When just vinegar and yeast are mixed, vinegar's weak acid cancels out yeast's ability to grow. Vinegar's power to halt yeast fermentation is why vinegar is the major component in most home remedies for yeast infections on the body. However, when a small amount of vinegar is added to bread dough containing yeast, the mixture enhances yeast's ability to make dough rise, create gluten and develop flavor.
Making Bread Rise
Yeast is a live, single-cell fungus that has three main roles in bread-making: leavening, gluten development and flavor. When combined with flour and water to make bread dough, enzymes in the yeast break down large molecules of flour's starch into their units of sugar. Like all living things, yeast needs nourishment to survive, and it consumes the sugar resulting from starch breakdown. After yeast metabolizes the sugars, it gives off the byproducts of carbon dioxide and ethyl alcohol, which settle in air bubbles that already exist in the dough. This carbon dioxide causes bread dough to rise.
Bread dough's carbon dioxide bubbles are held in what's known as the dough's gluten network. The combination of two flour proteins, glutenin and gliadin, with water creates this matrix. Each time yeast gives off another puff of carbon dioxide, the gas moves the proteins around and gives them more chances to combine to form more gluten. Moving the flour proteins around helps them grab water and join up, which is why bakers knead bread dough.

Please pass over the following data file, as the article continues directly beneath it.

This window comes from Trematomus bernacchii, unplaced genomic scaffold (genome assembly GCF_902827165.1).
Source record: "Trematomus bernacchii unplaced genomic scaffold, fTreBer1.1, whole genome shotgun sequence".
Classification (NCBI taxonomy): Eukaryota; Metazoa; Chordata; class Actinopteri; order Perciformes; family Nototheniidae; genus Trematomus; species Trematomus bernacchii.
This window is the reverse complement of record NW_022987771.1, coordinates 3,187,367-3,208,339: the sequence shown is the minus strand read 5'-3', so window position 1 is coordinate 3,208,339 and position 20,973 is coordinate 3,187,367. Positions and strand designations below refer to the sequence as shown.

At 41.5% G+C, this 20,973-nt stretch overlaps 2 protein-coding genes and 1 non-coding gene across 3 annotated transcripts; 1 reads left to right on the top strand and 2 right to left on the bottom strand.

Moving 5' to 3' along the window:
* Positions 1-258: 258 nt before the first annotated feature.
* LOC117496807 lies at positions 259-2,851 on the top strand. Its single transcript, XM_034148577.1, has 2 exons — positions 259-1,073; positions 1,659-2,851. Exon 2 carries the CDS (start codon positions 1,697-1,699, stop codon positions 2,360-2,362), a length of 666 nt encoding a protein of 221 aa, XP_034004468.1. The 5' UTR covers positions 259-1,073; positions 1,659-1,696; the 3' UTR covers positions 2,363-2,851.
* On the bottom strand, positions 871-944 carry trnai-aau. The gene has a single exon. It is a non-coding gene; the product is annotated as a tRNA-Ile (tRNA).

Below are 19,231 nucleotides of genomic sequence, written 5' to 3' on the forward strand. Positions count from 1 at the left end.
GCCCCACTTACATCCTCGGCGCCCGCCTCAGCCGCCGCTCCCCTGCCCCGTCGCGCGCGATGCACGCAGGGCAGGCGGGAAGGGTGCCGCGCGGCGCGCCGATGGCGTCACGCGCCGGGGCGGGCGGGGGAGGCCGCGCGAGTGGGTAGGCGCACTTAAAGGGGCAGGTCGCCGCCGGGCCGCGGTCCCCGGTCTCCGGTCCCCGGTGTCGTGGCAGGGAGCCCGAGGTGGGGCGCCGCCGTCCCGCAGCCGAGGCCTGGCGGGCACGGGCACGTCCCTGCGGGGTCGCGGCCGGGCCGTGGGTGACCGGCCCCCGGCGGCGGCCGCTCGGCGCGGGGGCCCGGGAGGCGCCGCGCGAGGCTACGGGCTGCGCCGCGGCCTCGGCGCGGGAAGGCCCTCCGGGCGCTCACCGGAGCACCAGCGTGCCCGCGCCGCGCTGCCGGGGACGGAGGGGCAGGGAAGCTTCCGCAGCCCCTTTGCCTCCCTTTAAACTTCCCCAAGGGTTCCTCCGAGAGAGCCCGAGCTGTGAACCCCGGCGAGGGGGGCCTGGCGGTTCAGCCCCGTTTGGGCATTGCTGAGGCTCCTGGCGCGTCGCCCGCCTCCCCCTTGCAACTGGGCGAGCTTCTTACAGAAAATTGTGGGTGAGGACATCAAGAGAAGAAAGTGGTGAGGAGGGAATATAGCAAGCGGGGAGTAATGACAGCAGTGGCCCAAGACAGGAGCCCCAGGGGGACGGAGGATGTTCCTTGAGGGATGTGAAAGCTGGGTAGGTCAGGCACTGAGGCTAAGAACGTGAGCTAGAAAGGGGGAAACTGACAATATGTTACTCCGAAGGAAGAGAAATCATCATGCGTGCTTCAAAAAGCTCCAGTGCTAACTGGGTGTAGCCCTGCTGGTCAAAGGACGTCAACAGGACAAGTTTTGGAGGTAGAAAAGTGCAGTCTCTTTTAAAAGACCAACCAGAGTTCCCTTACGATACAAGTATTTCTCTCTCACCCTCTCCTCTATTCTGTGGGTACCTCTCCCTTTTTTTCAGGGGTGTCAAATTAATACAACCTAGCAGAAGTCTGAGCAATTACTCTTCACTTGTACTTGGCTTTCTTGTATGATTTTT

Manipulating Baking Chemistry
All of this chemical activity happens on the molecular level inside the bread dough. Vinegar's role is to enhance these chemical reactions by slightly increasing the acidity of the dough. Slightly increasing the dough's acidity slows, but doesn't stop, yeast fermentation, so it gives gluten more chances to form and to trap carbon dioxide. Manipulating the baking chemistry this way produces bread that rises higher and has a more refined texture. However, adding vinegar to yeast dough requires a delicate balance, because too much acid can stop yeast fermentation and hinder browning. Most bread recipes that use vinegar call for no more than 1 teaspoon per 1- to 2-pound loaf. At most, 1 tablespoon of vinegar is the largest amount that should be added to a bread recipe.
Mixing vinegar into yeast bread dough also enhances the bread's flavor, especially in sourdough bread not made with naturally harvested yeast from a starter. Vinegar is weak as acids go, but it helps with the breakdown of proteins and starches into their more flavorful components. This reaction provides just enough tanginess to transform bland flour, water and yeast into something especially tasty.
Cynthia B. Astle is a longtime journalist who has written on practically every topic of human interest for newspapers such as the "United Methodist Reporter," magazines including "Response," "Arts Ministry" and the "Progressive Christian" and websites such as Darkwood Brew and United Methodist Insight. She was also a food editor and restaurant reviewer for the "Clearwater Sun."